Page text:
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Genes Brain Behav. 2015 Jul;14(6):443-53. doi: 10.1111/gbb.12227.

Effects of advanced paternal age on trajectories of social behavior in offspring.

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Social, Genetic and Developmental Psychiatry MRC Centre, Institute of Psychiatry, Psychology and Neuroscience, King's College London, London, UK.
Department of Science, Roma Tre University, Rome, Italy.
University of Exeter Medical School, University of Exeter, Exeter, UK.
School of Biological Sciences, University of Essex, Colchester, UK.
Department of Child and Adolescent Psychiatry, Institute of Psychiatry, Psychology and Neuroscience, King's College London, London, UK.
Department of Psychiatry, Icahn School of Medicine at Mount Sinai, New York, NY, USA.


Our study is the first investigation of the effects of advanced paternal age (APA) on the developmental trajectory of social behavior in rodent offspring. Given the strong epidemiological association between APA and sexually dimorphic neurodevelopmental disorders that are characterized by abnormalities in social behavior (autism, schizophrenia), we assessed sociability in male and female inbred mice (C57BL/6J) across postnatal development (N = 104) in relation to paternal age. We found differences in early social behavior in both male and female offspring of older breeders, with differences in this social domain persisting into adulthood in males only. We showed that these social deficits were not present in the fathers of these offspring, confirming a de novo origin of an altered social trajectory in the offspring generation. Our results, highly novel in rodent research, support the epidemiological observations in humans and provide evidence for a causal link between APA, age-related changes in the paternal sperm DNA and neurodevelopmental disorders in their offspring.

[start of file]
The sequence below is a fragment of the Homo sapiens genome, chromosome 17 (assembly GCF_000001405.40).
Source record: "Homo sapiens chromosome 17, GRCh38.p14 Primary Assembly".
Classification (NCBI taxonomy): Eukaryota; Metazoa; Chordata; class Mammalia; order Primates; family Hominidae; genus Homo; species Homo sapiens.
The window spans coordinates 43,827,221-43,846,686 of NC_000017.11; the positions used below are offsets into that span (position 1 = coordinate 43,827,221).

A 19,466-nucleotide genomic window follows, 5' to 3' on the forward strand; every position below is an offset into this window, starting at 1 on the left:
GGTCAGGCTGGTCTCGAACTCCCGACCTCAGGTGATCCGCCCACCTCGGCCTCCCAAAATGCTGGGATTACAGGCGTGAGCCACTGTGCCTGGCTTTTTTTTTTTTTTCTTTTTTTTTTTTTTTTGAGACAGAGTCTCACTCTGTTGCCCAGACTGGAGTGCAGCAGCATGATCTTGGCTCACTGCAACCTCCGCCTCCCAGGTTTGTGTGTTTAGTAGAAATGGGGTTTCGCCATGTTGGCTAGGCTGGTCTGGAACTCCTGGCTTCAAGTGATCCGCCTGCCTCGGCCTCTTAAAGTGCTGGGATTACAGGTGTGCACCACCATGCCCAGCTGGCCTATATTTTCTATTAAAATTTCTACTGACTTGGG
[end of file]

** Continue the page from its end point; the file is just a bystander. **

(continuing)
de novo mutations; environmental effects; epidemiology; mouse models; neurodevelopment autism; neuroligin; paternal age effects; psychiatry; schizophrenia; social behavior

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